If the cap fits… please feel free to laugh at Manchester United’s woes. Raucously if you like, for they have revelled in Arsenal falling away from contention in every competition over the years. I’ll enjoy it whilst it lasts, their current six-point gap to the top four is nothing really as Arsenal have proven down the years. Arsenal have overhauled bigger points gaps in the past decade so it would be no surprise if United did likewise. They have set about rectifying the lack of quality in their squad, Juan Mata for £37m if that transfer happens, improves the side immeasurably on their current players.
It displays the financial muscle which remains unharmed by their current woes. Only their egos will be hurt with their descent from the top three of Deloitte’s Football Rich List. They are still making money hand over fist, as are all the top clubs in Europe’s top leagues. Disappointingly yet unsurprisingly there are no images of pitchforks protruding from the red devils arsenal in this morning’s press. It’s an expected blip in their eyes with Ferguson’s departure is the rationale for the favourable press, combined with a legacy of fear which two decades of dark rule imbued.
The publication uncomfortably highlights Arsenal’s decision to raise ticket prices by 3%. In isolation, the size of the rise is only important in the sense that it is above the rate of inflation at time when austerity is still the political catchphrase but then when has football shown any sign of being in touch with reality. But the size of the rise is not the issue, is there a justifiable case for the rise. Arsenal will argue that they have rising costs, the fans want the club to spend on the best players, they have to contribute. It is all logical and commercially sound. Until you factor in that the rise brings a very small amount to the bottom line and is questionable with the increased revenues from kit and broadcasting deals. Based on 2013 revenues, it will bring in just over £2.75m; it’s a paltry amount in the bigger picture. In its base terms, it’s around £50k per week for a player; £35k per week in salary with the extra £15k paying social security and pension contributions. Or that contribution towards wages.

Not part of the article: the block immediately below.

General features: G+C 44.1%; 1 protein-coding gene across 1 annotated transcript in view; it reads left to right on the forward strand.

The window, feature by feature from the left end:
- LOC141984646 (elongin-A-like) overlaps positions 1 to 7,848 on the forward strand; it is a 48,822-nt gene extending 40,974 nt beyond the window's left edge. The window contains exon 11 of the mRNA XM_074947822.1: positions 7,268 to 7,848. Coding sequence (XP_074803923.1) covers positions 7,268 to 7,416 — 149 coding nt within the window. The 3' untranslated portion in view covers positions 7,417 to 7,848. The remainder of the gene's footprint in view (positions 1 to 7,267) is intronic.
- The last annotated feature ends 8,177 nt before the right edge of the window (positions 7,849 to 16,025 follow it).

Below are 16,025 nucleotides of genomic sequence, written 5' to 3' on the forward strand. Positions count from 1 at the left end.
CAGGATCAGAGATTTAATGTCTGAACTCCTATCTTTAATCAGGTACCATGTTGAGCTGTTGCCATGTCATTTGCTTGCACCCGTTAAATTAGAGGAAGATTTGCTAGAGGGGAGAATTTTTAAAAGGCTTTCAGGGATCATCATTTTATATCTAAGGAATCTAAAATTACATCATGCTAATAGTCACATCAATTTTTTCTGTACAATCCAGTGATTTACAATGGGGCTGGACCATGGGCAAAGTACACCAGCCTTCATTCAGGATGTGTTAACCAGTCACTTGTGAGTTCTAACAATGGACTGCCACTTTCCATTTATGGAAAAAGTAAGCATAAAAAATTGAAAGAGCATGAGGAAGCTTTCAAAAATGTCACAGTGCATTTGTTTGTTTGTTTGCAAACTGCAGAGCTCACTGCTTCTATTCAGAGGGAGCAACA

It is the overall contribution which makes the decision a high-risk strategy for the club. They are banking on the current goodwill lasting, that the season’s improved fare will result in Arsenal being there or thereabouts when the silverware is handed out. The Premier League is so close at the moment, it is impossible to say how the season might end with a title scrap or a dogfight for fourth equally possible. If the latter happens, the bald statistics will not note how near or far from the title Arsenal finish, it is still third or fourth. Niggles over ticket prices will be thrown into the equation if that is the outcome which is a real shame as the club has benefited from the investment in the playing staff. Indeed it’s the only slightly sour taste in an Arsenal love-in at the moment; Arsène loves Wojciech, Santi loves Mesut and social media is the preserve of the Gollum Appreciation Society with everyone wanting a piece of their precious. Huge adoring sighs and hugs all round.